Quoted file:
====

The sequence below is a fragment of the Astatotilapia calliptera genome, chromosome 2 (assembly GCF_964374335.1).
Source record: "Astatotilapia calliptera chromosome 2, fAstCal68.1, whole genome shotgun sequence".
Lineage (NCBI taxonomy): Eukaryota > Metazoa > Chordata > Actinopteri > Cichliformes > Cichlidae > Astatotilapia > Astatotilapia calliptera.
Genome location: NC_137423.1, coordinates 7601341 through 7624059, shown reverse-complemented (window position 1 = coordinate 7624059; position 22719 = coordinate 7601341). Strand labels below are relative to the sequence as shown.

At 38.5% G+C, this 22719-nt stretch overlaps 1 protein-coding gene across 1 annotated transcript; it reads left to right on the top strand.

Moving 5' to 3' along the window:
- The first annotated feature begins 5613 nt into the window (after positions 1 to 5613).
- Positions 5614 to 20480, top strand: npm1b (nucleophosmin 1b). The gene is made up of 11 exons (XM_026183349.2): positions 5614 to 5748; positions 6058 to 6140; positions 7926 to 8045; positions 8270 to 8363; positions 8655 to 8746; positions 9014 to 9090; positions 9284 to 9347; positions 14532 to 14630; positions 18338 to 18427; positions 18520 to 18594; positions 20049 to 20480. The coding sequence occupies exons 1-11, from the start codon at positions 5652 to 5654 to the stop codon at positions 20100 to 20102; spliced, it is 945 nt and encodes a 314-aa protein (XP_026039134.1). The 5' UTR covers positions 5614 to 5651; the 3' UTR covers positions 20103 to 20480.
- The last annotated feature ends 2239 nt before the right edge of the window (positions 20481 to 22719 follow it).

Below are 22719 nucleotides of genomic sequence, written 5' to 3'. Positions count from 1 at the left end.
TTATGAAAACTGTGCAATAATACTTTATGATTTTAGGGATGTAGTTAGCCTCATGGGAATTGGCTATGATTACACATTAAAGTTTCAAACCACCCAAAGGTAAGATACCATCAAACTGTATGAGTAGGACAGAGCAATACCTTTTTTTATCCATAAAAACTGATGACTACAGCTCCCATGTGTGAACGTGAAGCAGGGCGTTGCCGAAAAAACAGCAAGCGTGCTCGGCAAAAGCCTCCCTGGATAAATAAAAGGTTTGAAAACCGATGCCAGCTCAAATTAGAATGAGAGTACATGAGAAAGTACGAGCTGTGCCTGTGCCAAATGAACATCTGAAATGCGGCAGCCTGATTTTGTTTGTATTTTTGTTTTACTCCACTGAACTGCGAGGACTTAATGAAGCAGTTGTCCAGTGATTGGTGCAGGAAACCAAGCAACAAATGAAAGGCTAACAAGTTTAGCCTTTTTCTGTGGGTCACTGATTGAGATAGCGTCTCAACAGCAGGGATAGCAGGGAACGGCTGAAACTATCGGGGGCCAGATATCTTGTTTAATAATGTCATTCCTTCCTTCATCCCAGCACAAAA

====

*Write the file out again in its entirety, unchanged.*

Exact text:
The sequence below is a fragment of the Astatotilapia calliptera genome, chromosome 2 (assembly GCF_964374335.1).
Source record: "Astatotilapia calliptera chromosome 2, fAstCal68.1, whole genome shotgun sequence".
Lineage (NCBI taxonomy): Eukaryota > Metazoa > Chordata > Actinopteri > Cichliformes > Cichlidae > Astatotilapia > Astatotilapia calliptera.
Genome location: NC_137423.1, coordinates 7601341 through 7624059, shown reverse-complemented (window position 1 = coordinate 7624059; position 22719 = coordinate 7601341). Strand labels below are relative to the sequence as shown.

At 38.5% G+C, this 22719-nt stretch overlaps 1 protein-coding gene across 1 annotated transcript; it reads left to right on the top strand.

Moving 5' to 3' along the window:
- The first annotated feature begins 5613 nt into the window (after positions 1 to 5613).
- Positions 5614 to 20480, top strand: npm1b (nucleophosmin 1b). The gene is made up of 11 exons (XM_026183349.2): positions 5614 to 5748; positions 6058 to 6140; positions 7926 to 8045; positions 8270 to 8363; positions 8655 to 8746; positions 9014 to 9090; positions 9284 to 9347; positions 14532 to 14630; positions 18338 to 18427; positions 18520 to 18594; positions 20049 to 20480. The coding sequence occupies exons 1-11, from the start codon at positions 5652 to 5654 to the stop codon at positions 20100 to 20102; spliced, it is 945 nt and encodes a 314-aa protein (XP_026039134.1). The 5' UTR covers positions 5614 to 5651; the 3' UTR covers positions 20103 to 20480.
- The last annotated feature ends 2239 nt before the right edge of the window (positions 20481 to 22719 follow it).

Below are 22719 nucleotides of genomic sequence, written 5' to 3'. Positions count from 1 at the left end.
TTATGAAAACTGTGCAATAATACTTTATGATTTTAGGGATGTAGTTAGCCTCATGGGAATTGGCTATGATTACACATTAAAGTTTCAAACCACCCAAAGGTAAGATACCATCAAACTGTATGAGTAGGACAGAGCAATACCTTTTTTTATCCATAAAAACTGATGACTACAGCTCCCATGTGTGAACGTGAAGCAGGGCGTTGCCGAAAAAACAGCAAGCGTGCTCGGCAAAAGCCTCCCTGGATAAATAAAAGGTTTGAAAACCGATGCCAGCTCAAATTAGAATGAGAGTACATGAGAAAGTACGAGCTGTGCCTGTGCCAAATGAACATCTGAAATGCGGCAGCCTGATTTTGTTTGTATTTTTGTTTTACTCCACTGAACTGCGAGGACTTAATGAAGCAGTTGTCCAGTGATTGGTGCAGGAAACCAAGCAACAAATGAAAGGCTAACAAGTTTAGCCTTTTTCTGTGGGTCACTGATTGAGATAGCGTCTCAACAGCAGGGATAGCAGGGAACGGCTGAAACTATCGGGGGCCAGATATCTTGTTTAATAATGTCATTCCTTCCTTCATCCCAGCACAAAA